The recently launched sounding rocket gathered new data on the Earth’s magnetic field.
On the morning of Jan. 4, Professor James LaBelle tracked a NASA rocket as it roared into the sky above Norway’s Andøya Space Center to an altitude of nearly 500 miles. As the mission’s principal investigator, LaBelle watched as the CAPER-2 sounding, or measurement-collecting, rocket sent down new data on electric fields and charged particles in Earth’s environment.
This was the fifth rocket to be launched as part of an international research project undertaken by the United States, Norway, Canada, and Japan.
“NASA handles the rockets. We just get a ride,” says LaBelle, the Lois L. Rodgers Professor of Physics and Astronomy.
“We are investigating the physics of wave-particle interactions. Charged particles such as electrons are surfing on electromagnetic waves—waves that can accelerate these particles. Nature has mastered the art of making particle accelerators in space and we are looking at how she does it.”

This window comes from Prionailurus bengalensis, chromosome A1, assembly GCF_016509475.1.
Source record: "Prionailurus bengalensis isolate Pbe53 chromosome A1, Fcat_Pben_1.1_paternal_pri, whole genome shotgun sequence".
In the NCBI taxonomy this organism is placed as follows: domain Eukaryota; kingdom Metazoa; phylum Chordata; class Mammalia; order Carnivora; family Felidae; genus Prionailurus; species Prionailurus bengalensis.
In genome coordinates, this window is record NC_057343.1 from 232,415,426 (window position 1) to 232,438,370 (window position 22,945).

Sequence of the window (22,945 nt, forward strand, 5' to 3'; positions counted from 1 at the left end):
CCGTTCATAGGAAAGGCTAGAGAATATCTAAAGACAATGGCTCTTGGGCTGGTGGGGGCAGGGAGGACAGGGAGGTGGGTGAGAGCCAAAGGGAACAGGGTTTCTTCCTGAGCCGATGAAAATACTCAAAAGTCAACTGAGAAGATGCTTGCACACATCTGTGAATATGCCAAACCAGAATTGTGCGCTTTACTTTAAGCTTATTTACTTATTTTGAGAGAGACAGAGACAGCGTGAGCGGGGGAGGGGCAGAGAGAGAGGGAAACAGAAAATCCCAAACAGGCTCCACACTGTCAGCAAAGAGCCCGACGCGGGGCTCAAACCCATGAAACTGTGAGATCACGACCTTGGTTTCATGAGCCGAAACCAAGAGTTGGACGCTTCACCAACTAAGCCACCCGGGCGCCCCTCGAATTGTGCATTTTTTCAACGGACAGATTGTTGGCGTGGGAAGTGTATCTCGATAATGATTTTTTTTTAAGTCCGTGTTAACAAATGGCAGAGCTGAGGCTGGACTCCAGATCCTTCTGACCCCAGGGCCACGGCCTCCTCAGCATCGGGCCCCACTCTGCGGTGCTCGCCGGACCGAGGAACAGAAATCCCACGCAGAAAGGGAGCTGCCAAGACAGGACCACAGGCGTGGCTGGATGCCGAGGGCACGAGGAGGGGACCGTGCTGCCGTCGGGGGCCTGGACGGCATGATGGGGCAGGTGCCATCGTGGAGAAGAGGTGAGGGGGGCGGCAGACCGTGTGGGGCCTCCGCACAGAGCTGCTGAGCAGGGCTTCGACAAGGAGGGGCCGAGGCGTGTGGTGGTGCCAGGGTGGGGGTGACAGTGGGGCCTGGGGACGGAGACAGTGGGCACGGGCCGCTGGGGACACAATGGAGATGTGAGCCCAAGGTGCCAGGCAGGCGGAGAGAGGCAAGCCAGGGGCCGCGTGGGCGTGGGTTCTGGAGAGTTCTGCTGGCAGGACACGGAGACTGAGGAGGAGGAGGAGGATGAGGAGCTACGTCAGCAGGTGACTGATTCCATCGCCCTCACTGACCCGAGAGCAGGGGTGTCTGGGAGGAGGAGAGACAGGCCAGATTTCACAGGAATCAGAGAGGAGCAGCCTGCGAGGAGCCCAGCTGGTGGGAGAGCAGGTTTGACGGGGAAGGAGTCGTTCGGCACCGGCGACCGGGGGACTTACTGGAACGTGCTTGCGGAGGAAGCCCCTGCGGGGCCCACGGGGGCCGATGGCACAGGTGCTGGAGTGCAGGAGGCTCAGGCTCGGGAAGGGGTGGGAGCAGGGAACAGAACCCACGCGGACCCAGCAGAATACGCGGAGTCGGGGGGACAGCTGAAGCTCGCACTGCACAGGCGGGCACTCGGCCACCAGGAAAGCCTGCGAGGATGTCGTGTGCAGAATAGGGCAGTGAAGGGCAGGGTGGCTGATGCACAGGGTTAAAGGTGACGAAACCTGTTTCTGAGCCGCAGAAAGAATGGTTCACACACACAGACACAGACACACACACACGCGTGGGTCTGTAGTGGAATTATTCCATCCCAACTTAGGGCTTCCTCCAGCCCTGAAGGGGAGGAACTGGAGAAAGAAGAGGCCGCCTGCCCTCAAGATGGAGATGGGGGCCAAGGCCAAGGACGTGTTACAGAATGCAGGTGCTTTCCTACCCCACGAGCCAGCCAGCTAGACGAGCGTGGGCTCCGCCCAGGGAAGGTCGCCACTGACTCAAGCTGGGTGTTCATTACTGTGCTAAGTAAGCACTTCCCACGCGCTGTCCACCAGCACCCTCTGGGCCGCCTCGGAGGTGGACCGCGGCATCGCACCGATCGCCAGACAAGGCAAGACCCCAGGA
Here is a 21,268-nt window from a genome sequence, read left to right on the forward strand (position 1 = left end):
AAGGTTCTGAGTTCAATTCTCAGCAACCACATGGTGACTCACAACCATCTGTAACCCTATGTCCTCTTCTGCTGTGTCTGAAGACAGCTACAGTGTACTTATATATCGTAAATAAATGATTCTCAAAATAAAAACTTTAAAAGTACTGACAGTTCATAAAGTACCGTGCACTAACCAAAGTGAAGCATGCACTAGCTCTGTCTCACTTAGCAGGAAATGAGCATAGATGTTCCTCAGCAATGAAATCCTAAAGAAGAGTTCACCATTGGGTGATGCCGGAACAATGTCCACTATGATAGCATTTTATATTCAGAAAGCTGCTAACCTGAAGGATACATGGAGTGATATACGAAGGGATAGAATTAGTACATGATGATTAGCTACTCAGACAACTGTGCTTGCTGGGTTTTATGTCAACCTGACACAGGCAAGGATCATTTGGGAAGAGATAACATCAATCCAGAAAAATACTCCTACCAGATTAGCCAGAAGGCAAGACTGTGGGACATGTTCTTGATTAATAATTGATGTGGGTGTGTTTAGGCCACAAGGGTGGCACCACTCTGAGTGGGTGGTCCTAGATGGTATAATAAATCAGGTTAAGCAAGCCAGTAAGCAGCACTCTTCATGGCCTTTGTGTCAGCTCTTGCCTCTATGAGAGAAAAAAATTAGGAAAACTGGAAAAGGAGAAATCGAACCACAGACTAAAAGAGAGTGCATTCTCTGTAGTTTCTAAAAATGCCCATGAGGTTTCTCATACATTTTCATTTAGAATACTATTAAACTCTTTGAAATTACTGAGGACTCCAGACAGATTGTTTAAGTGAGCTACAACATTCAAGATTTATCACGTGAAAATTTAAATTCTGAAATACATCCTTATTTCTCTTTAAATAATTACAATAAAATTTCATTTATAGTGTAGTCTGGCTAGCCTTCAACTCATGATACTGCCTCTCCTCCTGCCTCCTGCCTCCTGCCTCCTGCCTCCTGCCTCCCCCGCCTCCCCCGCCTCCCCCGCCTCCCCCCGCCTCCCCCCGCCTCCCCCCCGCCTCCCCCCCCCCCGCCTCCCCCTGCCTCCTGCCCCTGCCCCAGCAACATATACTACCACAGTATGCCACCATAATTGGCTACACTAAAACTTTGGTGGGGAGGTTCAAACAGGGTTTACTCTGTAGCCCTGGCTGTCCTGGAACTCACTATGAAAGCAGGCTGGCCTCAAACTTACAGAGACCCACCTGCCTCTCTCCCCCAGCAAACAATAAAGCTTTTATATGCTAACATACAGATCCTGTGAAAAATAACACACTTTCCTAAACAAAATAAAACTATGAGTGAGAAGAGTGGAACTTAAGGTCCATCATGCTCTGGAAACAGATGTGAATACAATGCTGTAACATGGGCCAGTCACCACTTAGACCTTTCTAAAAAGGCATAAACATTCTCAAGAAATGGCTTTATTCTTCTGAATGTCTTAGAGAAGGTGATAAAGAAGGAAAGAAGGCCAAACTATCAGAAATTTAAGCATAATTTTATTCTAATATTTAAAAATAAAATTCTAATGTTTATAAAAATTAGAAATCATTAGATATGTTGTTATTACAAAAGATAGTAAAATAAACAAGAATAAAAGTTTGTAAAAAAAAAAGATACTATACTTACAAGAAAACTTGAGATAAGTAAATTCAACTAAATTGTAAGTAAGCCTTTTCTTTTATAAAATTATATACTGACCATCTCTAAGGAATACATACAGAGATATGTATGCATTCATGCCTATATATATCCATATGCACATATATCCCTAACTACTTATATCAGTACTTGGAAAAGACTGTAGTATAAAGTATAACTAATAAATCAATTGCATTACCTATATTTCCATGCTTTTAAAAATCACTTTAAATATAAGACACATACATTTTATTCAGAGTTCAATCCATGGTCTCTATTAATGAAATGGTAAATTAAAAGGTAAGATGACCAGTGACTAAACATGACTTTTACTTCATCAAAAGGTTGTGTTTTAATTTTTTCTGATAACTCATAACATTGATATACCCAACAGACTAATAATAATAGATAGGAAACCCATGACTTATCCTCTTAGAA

LaBelle says scientists are gaining valuable knowledge through these investigations. An understanding of how electron beams and accelerated particles behave in space is especially relevant, since they can damage spacecraft.
“Our goal is the prediction of weather in space the way we predict it here in the atmosphere,” says LaBelle. “At this point, we can’t predict the weather up there anywhere near as well as we can predict it here, but this is what we are striving for.”
He says that with the increasing dependence on space technologies such as GPS and satellite communications, the cost of launching payloads into space—about $10,000 a pound—is justified.
Payloads in space physics are not typically recovered, he says. All the data collected are transmitted immediately to the ground through radio contact, beginning the moment the rocket launches.
Joseph Blumberg can be reached at email@example.com.